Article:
COWAN, Shannon

Author Tags: Fiction

Shannon Cowan has an art degree from the University of Guelph, attended the Banff Centre Writing Studio in 1998, and is a three-time delegate to the B.C. Festival of the Arts. Oolichan Books published her first novel, Leaving Winter, in 2000, and the novel subsequently made the BC Bestseller List. In 2003 she was completing her Masters Degree in Creative Writing at UBC She is the recipient of the 2002 Eden Mills Literary Prize and was shortlisted for the 2002 CBC Literary Competition. Tin Angel is a novel for young adults set in British Columbia in 1969

CITY/TOWN: Errington, BC

DATE OF BIRTH: January 31, 1973

PLACE OF BIRTH: Hockley Valley, Ontario



Hiking Vancouver Island, Globe Pequot Press, 2003 (by Shannon and Lissa Cowan);

Leaving Winter, Oolichan Books, 2003.

Tin Angel, Lobster Press, 2007.

Double Lives: Writing and Motherhood (co-editor, McGill-Queens, 2008) $22.95 978-0-7735-3377-6

[BCBW 2008] "Fiction"

Leaving Winter (Oolichan $19.95)

Shannon Cowan says she would do almost anything for cheap rent and the freedom to write.

While completing Leaving Winter (Oolichan $19.95), a first novel set in North Vancouver, she lived in Duncan, Chemainus, Youbou, Haida Gwaii, and Smithers—then on Saltspring Island during the editing process. “When it finally came out,” Cowan says, “I was in a bush cabin 30 minutes from the nearest road, far enough north to have snow in October. I had to cross two beaver dams to get to my car.”

Staying at the bush camp was fodder for her next novel, a tale involving a B.C. hermit and his unlikely lover.

“I like to explore characters with rich inner worlds,” she says. “Spending a month in the bush reminded me why people do things like drop-out. I once believed that would be me, but now I know better.

“I may not be fond of civilization, but it does contain some important things I can’t give up—namely books and family, two very precious things. Together they give me the guts to write.”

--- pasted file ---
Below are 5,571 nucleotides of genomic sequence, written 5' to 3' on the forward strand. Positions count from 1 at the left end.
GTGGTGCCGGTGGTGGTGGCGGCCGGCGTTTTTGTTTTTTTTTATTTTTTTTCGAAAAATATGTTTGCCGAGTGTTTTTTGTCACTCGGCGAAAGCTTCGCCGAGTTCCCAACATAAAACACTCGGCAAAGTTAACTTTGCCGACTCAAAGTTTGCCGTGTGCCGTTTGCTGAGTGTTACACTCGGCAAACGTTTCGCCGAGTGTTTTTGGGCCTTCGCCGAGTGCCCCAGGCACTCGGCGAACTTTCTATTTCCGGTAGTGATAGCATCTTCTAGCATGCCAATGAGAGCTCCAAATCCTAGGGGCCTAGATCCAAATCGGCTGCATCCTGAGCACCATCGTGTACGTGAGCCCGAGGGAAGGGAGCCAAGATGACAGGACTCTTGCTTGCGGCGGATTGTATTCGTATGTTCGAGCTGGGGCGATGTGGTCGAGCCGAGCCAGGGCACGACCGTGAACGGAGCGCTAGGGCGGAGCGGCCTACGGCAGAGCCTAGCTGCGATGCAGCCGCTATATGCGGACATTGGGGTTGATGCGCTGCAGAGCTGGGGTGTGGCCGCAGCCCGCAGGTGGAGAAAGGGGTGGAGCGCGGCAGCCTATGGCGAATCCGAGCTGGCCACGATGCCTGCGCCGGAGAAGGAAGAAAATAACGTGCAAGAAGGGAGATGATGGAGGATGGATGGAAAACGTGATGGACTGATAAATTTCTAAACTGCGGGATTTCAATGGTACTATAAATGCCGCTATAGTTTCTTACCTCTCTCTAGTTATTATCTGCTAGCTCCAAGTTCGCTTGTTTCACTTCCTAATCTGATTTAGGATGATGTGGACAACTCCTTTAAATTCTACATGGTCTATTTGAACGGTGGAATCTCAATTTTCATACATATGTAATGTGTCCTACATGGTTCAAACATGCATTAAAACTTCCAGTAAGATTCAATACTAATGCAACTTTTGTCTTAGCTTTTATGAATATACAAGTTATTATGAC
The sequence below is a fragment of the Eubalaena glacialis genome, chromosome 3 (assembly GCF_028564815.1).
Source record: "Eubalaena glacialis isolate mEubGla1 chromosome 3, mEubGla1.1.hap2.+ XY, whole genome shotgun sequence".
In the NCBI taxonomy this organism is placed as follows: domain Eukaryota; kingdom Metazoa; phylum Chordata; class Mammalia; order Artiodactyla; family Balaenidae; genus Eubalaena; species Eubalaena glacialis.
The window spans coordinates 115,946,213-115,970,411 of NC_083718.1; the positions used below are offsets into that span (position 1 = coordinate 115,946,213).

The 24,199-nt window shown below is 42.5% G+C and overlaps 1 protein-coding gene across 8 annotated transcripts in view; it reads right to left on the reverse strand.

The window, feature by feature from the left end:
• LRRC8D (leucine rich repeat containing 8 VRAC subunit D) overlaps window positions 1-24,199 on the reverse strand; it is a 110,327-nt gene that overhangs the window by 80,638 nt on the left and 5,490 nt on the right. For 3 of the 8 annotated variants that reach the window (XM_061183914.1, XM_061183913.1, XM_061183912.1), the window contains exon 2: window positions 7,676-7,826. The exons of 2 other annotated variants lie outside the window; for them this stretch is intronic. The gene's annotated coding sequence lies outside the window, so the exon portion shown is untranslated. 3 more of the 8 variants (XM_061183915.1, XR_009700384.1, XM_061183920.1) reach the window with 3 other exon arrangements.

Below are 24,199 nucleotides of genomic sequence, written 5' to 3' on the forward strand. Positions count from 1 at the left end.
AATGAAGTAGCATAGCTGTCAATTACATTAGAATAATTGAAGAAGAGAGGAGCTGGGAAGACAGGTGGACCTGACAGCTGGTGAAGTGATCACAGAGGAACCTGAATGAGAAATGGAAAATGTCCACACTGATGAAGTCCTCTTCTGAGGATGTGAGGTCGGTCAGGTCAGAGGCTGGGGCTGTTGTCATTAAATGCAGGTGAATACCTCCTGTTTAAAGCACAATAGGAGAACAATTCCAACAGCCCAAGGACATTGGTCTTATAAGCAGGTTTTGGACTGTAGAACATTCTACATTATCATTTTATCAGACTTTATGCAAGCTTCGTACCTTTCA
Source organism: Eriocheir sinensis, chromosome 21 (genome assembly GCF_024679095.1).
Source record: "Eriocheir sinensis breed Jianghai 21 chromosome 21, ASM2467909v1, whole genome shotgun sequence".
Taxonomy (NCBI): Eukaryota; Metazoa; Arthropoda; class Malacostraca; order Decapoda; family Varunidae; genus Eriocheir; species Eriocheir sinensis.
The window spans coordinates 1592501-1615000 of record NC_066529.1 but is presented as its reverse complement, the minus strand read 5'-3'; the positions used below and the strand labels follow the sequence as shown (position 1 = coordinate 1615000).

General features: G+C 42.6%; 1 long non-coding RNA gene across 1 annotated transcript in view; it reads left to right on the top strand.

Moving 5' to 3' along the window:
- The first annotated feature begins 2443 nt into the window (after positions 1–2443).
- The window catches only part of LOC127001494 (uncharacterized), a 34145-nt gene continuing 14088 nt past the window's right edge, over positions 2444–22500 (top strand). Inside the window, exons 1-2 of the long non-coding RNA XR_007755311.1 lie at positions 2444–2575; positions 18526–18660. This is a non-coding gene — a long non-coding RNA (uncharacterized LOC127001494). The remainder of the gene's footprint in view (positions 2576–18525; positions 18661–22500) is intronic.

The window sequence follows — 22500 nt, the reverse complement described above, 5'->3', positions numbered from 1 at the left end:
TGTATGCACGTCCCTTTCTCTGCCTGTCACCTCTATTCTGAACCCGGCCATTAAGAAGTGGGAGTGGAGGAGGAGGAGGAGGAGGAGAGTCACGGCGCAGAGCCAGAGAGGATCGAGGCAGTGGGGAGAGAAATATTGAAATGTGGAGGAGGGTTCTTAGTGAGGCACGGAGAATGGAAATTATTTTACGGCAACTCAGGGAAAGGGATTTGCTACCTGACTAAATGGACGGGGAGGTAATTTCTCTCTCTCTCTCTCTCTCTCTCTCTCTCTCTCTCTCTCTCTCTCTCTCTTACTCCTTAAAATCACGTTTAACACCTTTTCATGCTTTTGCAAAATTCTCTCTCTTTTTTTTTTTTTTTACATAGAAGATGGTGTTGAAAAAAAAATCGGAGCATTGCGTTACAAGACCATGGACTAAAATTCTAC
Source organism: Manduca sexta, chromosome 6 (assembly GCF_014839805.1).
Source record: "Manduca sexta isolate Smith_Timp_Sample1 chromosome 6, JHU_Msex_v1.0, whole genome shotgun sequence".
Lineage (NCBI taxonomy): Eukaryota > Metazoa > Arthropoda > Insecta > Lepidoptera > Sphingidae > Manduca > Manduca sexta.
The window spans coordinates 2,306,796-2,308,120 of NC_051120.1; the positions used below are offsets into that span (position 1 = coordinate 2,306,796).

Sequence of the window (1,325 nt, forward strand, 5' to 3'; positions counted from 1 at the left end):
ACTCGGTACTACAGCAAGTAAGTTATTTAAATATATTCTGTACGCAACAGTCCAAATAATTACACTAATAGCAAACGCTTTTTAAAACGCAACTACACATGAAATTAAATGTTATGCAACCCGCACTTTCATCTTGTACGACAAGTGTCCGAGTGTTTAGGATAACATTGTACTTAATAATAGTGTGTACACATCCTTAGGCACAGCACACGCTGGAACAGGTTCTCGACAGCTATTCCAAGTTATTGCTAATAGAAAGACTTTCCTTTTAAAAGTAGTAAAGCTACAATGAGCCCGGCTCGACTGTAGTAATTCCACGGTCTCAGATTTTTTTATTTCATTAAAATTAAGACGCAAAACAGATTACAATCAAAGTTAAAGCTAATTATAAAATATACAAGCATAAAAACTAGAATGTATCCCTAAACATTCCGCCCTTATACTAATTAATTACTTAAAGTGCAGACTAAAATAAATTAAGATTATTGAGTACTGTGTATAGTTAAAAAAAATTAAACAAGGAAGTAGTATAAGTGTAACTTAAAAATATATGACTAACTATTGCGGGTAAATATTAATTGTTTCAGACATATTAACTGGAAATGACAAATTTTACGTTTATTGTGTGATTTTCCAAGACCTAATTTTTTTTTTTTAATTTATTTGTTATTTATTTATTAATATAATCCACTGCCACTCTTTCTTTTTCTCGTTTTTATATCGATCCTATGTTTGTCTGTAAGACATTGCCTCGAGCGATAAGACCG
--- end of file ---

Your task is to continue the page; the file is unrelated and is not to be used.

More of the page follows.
Leaving Winter is about the relationship between Violet and Elsie Leggett, from 1916 to 1996. Bringing the elderly Violet together with her nearly-30 granddaughter provided a chance for Cowan to explore female perspectives from different eras.

“I grew up with my grandmother and great aunts telling me stories about life on the North Shore just after the first World War,” says Cowan. “The stories were always full of women doing shocking things like cutting off their hair and wearing breeches, topped off with plenty of dancing. The era bristles with vibrancy when looking back from my generation (mid-twenties), a place where everyone is very serious and chained to computers. The ironic thing is that Violet ended up being the one I could relate to more than Elsie.”

Elsie has come west to serve as the executor of her grandmother’s property; Violet, crotchety and nostalgic, tries to recover from a stroke in a convalescent home, struggling to regain her speech.

“At the Avondale Rest Home they serve you boiled dinners and continental breakfasts. Violet knows why they call them continental: the toast is cooked and buttered in Toronto, flown out on a jet to Richmond, transported by truck to the Avondale kitchen, then reheated and put on her plate. She heard from one of the nurses that all the rest homes get their toast from the east now; it’s just plain faster not to have to make it yourself.

“Thinking about the words rest home makes her cringe; rest from what? As far as she can tell the Avondale provides two kinds of rest. They either bring you here to give your adult children a rest from your incontinence and involuntary belching, or they bring you here to rest the public eye from watching you struggle into the drug store with gravy stains on your chin.

“Either way, it’s your final rest. The only time anyone leaves Avondale is to go underground. No thank you, thinks Violet, as if she had a choice.”

Like her character Elsie, Shannon Cowan came to British Columbia about ten years ago. She is now living in a self-built cabin near Errington on Vancouver Island. 0-88982-186-0